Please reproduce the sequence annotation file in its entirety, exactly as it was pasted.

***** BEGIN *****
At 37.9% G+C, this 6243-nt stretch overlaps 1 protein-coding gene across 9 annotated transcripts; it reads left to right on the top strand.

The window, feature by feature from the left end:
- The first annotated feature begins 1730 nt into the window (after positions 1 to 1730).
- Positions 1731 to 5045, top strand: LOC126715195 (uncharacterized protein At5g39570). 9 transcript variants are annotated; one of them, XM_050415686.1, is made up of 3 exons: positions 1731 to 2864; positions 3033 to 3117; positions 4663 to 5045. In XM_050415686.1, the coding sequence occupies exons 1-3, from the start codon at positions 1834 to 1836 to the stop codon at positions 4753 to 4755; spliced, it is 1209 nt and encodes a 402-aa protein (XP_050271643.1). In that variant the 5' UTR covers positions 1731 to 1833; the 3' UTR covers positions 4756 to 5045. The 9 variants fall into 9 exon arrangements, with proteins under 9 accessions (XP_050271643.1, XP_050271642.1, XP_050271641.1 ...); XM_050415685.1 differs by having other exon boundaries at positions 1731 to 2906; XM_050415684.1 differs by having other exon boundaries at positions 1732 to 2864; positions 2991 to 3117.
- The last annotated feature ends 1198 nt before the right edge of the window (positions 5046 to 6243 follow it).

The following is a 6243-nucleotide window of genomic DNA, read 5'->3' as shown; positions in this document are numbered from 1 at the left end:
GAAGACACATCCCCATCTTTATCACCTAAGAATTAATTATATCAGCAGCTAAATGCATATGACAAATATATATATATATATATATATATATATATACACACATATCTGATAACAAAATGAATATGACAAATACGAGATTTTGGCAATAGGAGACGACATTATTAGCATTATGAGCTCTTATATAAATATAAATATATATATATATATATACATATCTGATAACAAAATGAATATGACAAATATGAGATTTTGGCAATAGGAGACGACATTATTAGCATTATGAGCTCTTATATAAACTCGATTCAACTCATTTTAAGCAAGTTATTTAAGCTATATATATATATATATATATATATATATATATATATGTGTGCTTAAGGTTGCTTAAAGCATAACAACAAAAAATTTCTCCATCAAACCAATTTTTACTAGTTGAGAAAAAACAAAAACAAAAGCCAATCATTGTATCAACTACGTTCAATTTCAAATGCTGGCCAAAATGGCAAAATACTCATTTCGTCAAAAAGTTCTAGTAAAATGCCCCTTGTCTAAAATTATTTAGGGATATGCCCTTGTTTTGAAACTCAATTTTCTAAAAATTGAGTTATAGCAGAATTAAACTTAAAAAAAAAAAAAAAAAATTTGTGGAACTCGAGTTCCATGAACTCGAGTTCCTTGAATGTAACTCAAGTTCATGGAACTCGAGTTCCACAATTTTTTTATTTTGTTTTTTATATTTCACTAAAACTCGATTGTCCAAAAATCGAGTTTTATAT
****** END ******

At 37.9% G+C, this 6243-nt stretch overlaps 1 protein-coding gene across 9 annotated transcripts; it reads left to right on the top strand.

The window, feature by feature from the left end:
- The first annotated feature begins 1730 nt into the window (after positions 1 to 1730).
- Positions 1731 to 5045, top strand: LOC126715195 (uncharacterized protein At5g39570). 9 transcript variants are annotated; one of them, XM_050415686.1, is made up of 3 exons: positions 1731 to 2864; positions 3033 to 3117; positions 4663 to 5045. In XM_050415686.1, the coding sequence occupies exons 1-3, from the start codon at positions 1834 to 1836 to the stop codon at positions 4753 to 4755; spliced, it is 1209 nt and encodes a 402-aa protein (XP_050271643.1). In that variant the 5' UTR covers positions 1731 to 1833; the 3' UTR covers positions 4756 to 5045. The 9 variants fall into 9 exon arrangements, with proteins under 9 accessions (XP_050271643.1, XP_050271642.1, XP_050271641.1 ...); XM_050415685.1 differs by having other exon boundaries at positions 1731 to 2906; XM_050415684.1 differs by having other exon boundaries at positions 1732 to 2864; positions 2991 to 3117.
- The last annotated feature ends 1198 nt before the right edge of the window (positions 5046 to 6243 follow it).

The following is a 6243-nucleotide window of genomic DNA, read 5'->3' as shown; positions in this document are numbered from 1 at the left end:
GAAGACACATCCCCATCTTTATCACCTAAGAATTAATTATATCAGCAGCTAAATGCATATGACAAATATATATATATATATATATATATATATATACACACATATCTGATAACAAAATGAATATGACAAATACGAGATTTTGGCAATAGGAGACGACATTATTAGCATTATGAGCTCTTATATAAATATAAATATATATATATATATATACATATCTGATAACAAAATGAATATGACAAATATGAGATTTTGGCAATAGGAGACGACATTATTAGCATTATGAGCTCTTATATAAACTCGATTCAACTCATTTTAAGCAAGTTATTTAAGCTATATATATATATATATATATATATATATATATATATGTGTGCTTAAGGTTGCTTAAAGCATAACAACAAAAAATTTCTCCATCAAACCAATTTTTACTAGTTGAGAAAAAACAAAAACAAAAGCCAATCATTGTATCAACTACGTTCAATTTCAAATGCTGGCCAAAATGGCAAAATACTCATTTCGTCAAAAAGTTCTAGTAAAATGCCCCTTGTCTAAAATTATTTAGGGATATGCCCTTGTTTTGAAACTCAATTTTCTAAAAATTGAGTTATAGCAGAATTAAACTTAAAAAAAAAAAAAAAAAATTTGTGGAACTCGAGTTCCATGAACTCGAGTTCCTTGAATGTAACTCAAGTTCATGGAACTCGAGTTCCACAATTTTTTTATTTTGTTTTTTATATTTCACTAAAACTCGATTGTCCAAAAATCGAGTTTTATAT